There was a notable problem in science curriculum, it was modelled on British syllabi, with content and activities in science that were beyond the experience of the Nigerian students and culturally inappropriate.
Also, the science taught in secondary schools reflected the British requirements and aspirations rather than those of Nigeria (Taiwo, 1975).
Abdullahi (1984) make it noted that teaching and learning of science during the period was classical and emphasized rote learning of unrelated laws, definitions and concepts, and also teachers rarely conducted practical lessons in science for secondary students due to the lack of funds for laboratory facilities.
These unfavorable conditions led to high failure and attrition rates in science subjects and these make students to choose arts subjects over science subjects, because they perceived science to be very difficult to learn.
Between 1932 and 1960 when Nigeria attained her independence from the British government, a number of educational reforms took place, which includes:
- The introduction of the Higher School Certificate courses in some of the existing secondary schools in 1951 to afford students the opportunity to further study science with the emphasis being on laboratory work so as to meet the practical requirements of the science subjects.
- The establishment of the West African Examination Council (W.A.E.C) in 1952 to conduct senior secondary examination in West African countries with its headquarters in Accra, Ghana. Nigeria, Ghana, Sierra-Leone and Gambia were member nations. WAEC conducted its first senior secondary examination in 1955 and had a significant influence on science curricula.
- The Science Teachers Association of Nigeria (S.T.A.N) was established in 1957 with the aim of promoting cooperation among science teachers in Nigeria with a view to raising the standard of science teaching in the country (STAN, 1973). It is worth noting that at the time of inauguration of STAN in 1957, less than 30 secondary schools throughout the country taught science (Bajah & Bello, 1996).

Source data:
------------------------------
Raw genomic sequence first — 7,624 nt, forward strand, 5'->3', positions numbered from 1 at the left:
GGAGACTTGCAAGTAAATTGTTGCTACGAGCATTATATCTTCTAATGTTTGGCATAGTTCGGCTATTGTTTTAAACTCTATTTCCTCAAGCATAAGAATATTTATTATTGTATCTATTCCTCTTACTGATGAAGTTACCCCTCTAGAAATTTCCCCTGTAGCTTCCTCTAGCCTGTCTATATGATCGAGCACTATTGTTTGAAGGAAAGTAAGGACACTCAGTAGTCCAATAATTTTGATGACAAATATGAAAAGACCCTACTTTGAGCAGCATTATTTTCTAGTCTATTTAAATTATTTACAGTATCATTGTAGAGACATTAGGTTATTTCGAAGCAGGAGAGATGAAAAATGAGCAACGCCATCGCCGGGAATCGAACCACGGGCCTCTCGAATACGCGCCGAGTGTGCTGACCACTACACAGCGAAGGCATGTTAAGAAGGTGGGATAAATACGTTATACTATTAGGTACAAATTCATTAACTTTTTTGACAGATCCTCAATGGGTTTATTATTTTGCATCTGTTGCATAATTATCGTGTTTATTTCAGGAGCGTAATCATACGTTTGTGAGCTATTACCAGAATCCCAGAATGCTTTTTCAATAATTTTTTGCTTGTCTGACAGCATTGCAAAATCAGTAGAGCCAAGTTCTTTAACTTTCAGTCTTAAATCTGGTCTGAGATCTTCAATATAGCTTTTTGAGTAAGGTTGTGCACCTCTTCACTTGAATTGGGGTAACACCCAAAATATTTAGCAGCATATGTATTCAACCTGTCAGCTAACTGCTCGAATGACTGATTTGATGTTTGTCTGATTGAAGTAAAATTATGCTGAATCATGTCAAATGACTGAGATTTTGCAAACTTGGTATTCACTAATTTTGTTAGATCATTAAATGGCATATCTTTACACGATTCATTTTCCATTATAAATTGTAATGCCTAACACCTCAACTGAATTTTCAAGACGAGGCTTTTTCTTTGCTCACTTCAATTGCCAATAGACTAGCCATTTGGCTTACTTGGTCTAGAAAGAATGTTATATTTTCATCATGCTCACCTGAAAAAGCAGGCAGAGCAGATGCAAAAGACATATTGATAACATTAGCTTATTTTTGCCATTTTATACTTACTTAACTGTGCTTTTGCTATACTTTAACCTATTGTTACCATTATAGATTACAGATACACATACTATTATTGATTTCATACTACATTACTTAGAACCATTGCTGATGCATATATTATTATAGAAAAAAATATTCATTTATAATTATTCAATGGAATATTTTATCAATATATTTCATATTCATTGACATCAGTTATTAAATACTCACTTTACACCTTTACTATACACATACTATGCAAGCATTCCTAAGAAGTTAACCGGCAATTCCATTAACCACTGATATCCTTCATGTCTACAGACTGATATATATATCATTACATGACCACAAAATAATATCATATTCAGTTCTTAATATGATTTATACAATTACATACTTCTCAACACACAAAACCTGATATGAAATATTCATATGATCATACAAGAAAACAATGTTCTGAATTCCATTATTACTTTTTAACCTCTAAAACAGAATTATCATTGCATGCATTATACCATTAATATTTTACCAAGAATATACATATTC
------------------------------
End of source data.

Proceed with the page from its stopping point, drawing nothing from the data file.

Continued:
- The Federal Colleges of Arts, Science and Technology at Ibadan in 1950; Zaria in 1952 and Enugu in 1954 were established with the aim of promoting the teaching of science.
It is equally important to recognize a number of international conferences in the early ‘60s drew the attention of developing countries, especially in sub-Saharan Africa, to the need for science and technology.
Yoloye (1998) indicates three of the most significant international conferences on science education as the Rehovoth Conference of 1960, the Addis Ababa Conference of 1961 and the Tananarive Conference of 1962.
The reports of these conferences raised national consciousness and awareness among Nigerians about education and led to the establishment of panels and commissions to examine educational priorities for Nigeria.
Among the commissions was the Ashby Commission of 1960 which show emphasis on the poor quality of teachers, insufficient resources and poor quality of teaching of science in primary and secondary schools as factors that needed urgent attention at that time (Omolewa, 1977).
The ending of Oxford and Cambridge examinations and the establishment of the West African Examination Council in 1952 to take over the secondary school examinations in Nigeria brought many changes into the science curriculum, and also indigenized the content and scope of science teaching in Nigerian schools.
It further led to the first science curriculum development project in Nigeria known as the Basic Science for Nigerian Secondary Schools (BSNSS) written by Nigerians and published in 1967 with a teachers’ guide.
This project was jointly funded by the Ford Foundation of America and the Western Nigeria Regional Government and coordinated by the Comparative Education Study and Adaptation Centre (CESAC) of the University of Lagos.
This curriculum in General Science covered the first two years of secondary education in Nigeria and emphasized discovery teaching methods, and laboratory oriented activities.
The philosophy of the project as reported by Ogunleye (1999),
“is doing science the way the scientists do it, observing carefully, reporting honestly what is observed and being patient” (p. 106).
The issues of workforce planning, economic growth and social reforms among others led to the inauguration of the Nigerian National Conference in 1969 to develop a new direction for Nigerian education which later metamorphosed into the National Policy on Education in 1977 (Fafunwa, 1983).
The policy which is popularly referred to as the 6-3-3-4 system of education and translated into six years of primary, three years of junior secondary, three years of senior secondary and four years of tertiary education was the outcome of the conference.
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